Why Doesn’t Heidi Heitkamp Support Fair Trials For The Accused?

Heidi Heitkamp

Senator Heidi Heitkamp is on a statewide tour touting the Senate’s passage of the Violence Against Women Act. The intent of Heitkamp’s tour is blatantly political – Rep. Kevin Cramer will be up for re-election at the top of the statewide ballot next year, and Heitkamp clearly intends to use the VAWA as a wedge issue against Cramer.

But the bill has problems in the Republican-controlled House, as the Fargo Forum reports:

As passed by the Senate, the bill included new protections for lesbian, gay, bisexual and transgender victims and a provision that would allow non-Native Americans accused of assaulting Indian women on reservations to be tried in tribal courts. …

Heitkamp said one of the issues between the Republican-controlled House and Democrat-led Senate last year was a plan to protect undocumented immigrant victims. That provision was taken out of the new Senate bill to be included in an immigration reform bill, she said, but the other new elements may lead to “some amount of consternation” in the House.

There’s no doubt that House Republicans are going to have a problem with the VAWA, and there’s no doubt that political opportunists like Heitkamp will claim a “war on women.”

But let’s be clear, Heitkamp is doubling-down on provisions in this law which undermine the rights of those accused of crimes on reservations to a fair trial. “I will not support a Violence Against Women Act that does not have a provision for Native American women for protection on the reservations,” she said.

Yet the problem with giving tribal courts jurisdiction over non-tribal members in these cases is that it’s doubtful non-tribal members can get a fair trial in tribal courts. It may be an inconvenient truth, but tribal courts are notoriously corrupt. Many tribal judges have minimal, if any, legal training. And juries pulled from pools that are almost exclusively tribal members don’t meet legal requirements for impartial juries.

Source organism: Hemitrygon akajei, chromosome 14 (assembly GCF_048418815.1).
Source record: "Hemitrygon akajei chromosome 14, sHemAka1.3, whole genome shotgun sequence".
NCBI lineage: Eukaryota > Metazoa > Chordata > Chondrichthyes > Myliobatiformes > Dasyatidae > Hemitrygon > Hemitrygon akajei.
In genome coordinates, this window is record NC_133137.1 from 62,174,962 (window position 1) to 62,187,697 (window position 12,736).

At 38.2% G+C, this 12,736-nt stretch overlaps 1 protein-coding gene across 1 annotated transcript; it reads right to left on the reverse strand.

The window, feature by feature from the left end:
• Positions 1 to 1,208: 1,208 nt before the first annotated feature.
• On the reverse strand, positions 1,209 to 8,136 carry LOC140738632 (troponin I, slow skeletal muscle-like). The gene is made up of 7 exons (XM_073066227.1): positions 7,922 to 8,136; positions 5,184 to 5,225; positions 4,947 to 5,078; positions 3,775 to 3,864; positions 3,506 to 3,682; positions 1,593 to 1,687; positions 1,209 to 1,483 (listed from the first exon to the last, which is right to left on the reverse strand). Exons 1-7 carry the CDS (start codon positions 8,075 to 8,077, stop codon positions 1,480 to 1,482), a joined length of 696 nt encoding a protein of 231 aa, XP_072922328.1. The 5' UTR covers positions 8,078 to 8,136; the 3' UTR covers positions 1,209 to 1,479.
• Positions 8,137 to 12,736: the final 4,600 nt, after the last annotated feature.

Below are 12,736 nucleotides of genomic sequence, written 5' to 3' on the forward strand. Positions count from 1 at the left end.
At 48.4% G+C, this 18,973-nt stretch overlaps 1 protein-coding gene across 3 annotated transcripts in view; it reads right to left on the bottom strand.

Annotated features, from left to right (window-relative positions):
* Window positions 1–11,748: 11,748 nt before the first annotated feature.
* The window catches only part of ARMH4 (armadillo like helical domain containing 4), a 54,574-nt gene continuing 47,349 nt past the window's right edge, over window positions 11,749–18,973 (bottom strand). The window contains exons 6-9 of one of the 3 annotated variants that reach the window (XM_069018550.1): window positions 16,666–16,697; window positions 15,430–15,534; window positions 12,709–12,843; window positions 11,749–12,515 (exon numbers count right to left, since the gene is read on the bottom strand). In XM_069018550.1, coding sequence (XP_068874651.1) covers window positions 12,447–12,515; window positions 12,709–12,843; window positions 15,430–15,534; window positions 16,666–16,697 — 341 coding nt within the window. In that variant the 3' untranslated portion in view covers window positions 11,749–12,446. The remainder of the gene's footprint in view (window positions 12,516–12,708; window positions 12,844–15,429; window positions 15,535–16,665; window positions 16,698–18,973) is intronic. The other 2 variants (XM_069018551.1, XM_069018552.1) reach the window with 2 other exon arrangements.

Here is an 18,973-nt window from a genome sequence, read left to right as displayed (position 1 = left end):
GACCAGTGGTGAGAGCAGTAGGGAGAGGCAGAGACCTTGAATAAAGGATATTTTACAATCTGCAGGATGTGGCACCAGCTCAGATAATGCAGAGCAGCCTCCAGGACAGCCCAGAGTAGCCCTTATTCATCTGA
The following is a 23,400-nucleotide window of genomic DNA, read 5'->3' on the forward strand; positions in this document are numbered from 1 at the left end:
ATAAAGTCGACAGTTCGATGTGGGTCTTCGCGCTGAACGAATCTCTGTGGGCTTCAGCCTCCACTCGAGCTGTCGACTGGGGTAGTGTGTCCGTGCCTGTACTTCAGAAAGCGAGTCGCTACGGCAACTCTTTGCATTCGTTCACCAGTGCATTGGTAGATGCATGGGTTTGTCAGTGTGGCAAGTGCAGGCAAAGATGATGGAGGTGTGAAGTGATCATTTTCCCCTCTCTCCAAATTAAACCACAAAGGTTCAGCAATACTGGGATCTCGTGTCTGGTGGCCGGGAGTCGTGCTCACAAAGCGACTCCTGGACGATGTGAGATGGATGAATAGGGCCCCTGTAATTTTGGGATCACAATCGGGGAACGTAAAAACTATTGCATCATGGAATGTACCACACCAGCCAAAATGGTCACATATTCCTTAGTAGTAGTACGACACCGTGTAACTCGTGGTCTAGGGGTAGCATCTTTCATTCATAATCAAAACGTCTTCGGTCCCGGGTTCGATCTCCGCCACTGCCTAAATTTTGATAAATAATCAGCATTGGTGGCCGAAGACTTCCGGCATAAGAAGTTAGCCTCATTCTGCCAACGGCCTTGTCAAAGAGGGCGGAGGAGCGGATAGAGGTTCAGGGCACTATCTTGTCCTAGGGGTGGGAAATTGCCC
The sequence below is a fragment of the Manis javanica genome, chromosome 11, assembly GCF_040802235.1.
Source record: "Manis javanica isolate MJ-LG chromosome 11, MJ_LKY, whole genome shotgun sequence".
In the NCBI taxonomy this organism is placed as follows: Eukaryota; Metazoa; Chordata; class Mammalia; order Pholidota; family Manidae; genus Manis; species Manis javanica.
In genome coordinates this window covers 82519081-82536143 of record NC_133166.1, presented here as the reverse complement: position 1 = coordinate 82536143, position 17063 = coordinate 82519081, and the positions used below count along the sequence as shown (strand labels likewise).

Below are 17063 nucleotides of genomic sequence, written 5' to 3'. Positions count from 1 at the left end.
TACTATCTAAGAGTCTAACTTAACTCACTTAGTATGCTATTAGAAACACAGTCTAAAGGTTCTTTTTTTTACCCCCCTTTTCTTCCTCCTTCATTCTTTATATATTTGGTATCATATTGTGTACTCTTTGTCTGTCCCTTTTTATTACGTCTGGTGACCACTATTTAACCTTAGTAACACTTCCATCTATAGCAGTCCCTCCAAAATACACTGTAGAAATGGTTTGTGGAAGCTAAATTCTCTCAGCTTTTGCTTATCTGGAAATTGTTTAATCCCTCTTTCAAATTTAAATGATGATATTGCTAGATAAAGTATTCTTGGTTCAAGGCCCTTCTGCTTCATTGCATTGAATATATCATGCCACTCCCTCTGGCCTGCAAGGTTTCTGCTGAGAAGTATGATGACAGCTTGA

Heitkamp, who was once North Dakota’s Attorney General, has to know the position she’s putting non-tribal citizens accused of crimes in. But she doesn’t care. Because the politics of this situation are just too convenient for her.

Which doesn’t speak highly for Heitkamp’s character.

The provision for tribal jurisdiction over non-tribal members is an egregious assault on the rights of the accused, and House Republicans will be right to reject it on those grounds, but that won’t stop Heitkamp from singing the “war on women” song anyway.

It’s called the criminal justice system, and while we need to make sure that we do get justice for the victims of crime, we need to ensure that the process is fair to those who are accused of crimes. The VAWA doesn’t do that.

Rob Port is the editor of SayAnythingBlog.com. In 2011 he was a finalist for the Watch Dog of the Year from the Sam Adams Alliance and winner of the Americans For Prosperity Award for Online Excellence. In 2013 the Washington Post named SAB one of the nation's top state-based political blogs, and named Rob one of the state's best political reporters. He writes a weekly column for several North Dakota newspapers, and also serves as a policy fellow for the North Dakota Policy Council.

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